Best Roman driver has earned more than Cristiano Ronaldo!
(ORDO NEWS) — In 2020, Cristiano Ronaldo, a five-time FIFA Player of the Year, became the first team sportsman to exceed $1 billion in career earnings. It’s hard to imagine that anyone can surpass this figure, but in the ancient world, someone did!
Gaius Appuleius Diocles, a Roman charioteer, was the richest sportsman in history, earning the equivalent of $15 billion in today’s dollars.
For the ancient Romans, there was nothing more exciting and dramatic than chariot racing. Organized by emperors to increase their popularity and prestige among the masses, they were lavish spectacles riddled with elaborate rituals.
They began with a sacred procession through the streets leading to the great arena, the Circus Maximus, where up to 200,000 spectators waited with bated breath. The drivers mesmerized the audience with a display of highly skilled skill, tactical ingenuity and daring courage during a dangerous ride along the track.
Many were thrown from their wrecked chariots and trampled on by galloping horses, or tangled in their reins and dragged off to certain death. Most drivers died by the age of twenty.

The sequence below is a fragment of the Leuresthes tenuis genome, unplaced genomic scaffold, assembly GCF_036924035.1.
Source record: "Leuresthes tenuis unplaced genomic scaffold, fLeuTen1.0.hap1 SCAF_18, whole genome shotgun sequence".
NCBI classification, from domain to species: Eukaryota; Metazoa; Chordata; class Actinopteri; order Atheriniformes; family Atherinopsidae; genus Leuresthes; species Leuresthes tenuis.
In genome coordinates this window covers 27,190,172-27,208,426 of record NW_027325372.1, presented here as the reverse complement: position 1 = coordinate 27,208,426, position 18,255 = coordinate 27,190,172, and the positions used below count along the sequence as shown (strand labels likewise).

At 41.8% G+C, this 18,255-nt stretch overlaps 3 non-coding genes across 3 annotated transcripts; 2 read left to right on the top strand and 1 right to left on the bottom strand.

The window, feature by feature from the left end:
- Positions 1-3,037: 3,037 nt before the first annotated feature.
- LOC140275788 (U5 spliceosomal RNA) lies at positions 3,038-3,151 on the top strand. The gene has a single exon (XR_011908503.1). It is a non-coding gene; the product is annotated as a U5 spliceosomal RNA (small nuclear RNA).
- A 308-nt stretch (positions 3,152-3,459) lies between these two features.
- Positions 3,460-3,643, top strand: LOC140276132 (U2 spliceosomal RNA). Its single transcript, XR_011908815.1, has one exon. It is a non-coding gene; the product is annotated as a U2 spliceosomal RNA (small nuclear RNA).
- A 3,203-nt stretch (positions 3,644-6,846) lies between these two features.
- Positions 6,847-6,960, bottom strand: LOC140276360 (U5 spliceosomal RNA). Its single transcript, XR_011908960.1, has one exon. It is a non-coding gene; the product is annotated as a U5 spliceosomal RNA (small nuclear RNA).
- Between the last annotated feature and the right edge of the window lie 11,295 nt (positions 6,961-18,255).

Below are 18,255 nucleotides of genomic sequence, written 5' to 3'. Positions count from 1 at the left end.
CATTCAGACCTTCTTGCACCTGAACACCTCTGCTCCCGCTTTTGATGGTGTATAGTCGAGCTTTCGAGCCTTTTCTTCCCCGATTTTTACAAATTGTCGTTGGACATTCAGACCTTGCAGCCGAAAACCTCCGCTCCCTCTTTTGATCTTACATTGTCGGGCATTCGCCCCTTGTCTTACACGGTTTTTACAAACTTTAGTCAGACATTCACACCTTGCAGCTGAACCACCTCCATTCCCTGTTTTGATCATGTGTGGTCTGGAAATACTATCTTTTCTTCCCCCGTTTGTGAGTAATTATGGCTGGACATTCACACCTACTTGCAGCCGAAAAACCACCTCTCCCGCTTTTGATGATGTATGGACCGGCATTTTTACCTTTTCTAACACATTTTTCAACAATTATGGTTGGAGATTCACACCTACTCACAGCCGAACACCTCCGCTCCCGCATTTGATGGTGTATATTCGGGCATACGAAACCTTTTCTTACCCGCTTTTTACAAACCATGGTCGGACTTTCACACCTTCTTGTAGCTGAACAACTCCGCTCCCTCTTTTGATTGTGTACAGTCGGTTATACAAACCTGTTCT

But there was one who stood out from the rest – Gaius Appulei Diocles, who not only survived after a 24-year career, but also made a fortune five times the income of the highest paid Roman governor and enough to feed all of Rome for a year.
Gaius Appuleius Diocles was born in 104 AD in Lamecum, the capital of Lusitania, in the province of Emerita Augusta (modern Portugal). He is believed to have started racing at the age of 18 in Ilerda (present-day Catalonia) and quickly gained a good enough reputation to be called up to the “big leagues” in Rome.
The 2nd century star didn’t make money from sponsorships or marketing gimmicks like many modern athletes do. Instead, he made money solely from the 1,462 races he won.
However, in contrast to the celebrity status of today’s highest-earning athletes, and despite the pomp and prestige of the competition itself, the drivers were, at best, lower-class citizens.
Open competition for money was considered shameful from a social and moral point of view and excluded the possibility of obtaining the privileges of full citizenship or holding public office. Many were slaves, and even the best drivers remained in the same class of citizens as actors, prostitutes, gladiators, and funeral directors.
Diocles retired as a charioteer at the age of 42 and quietly retired to a vast expanse of land in the Italian countryside, where he lived out the rest of his days with his family.
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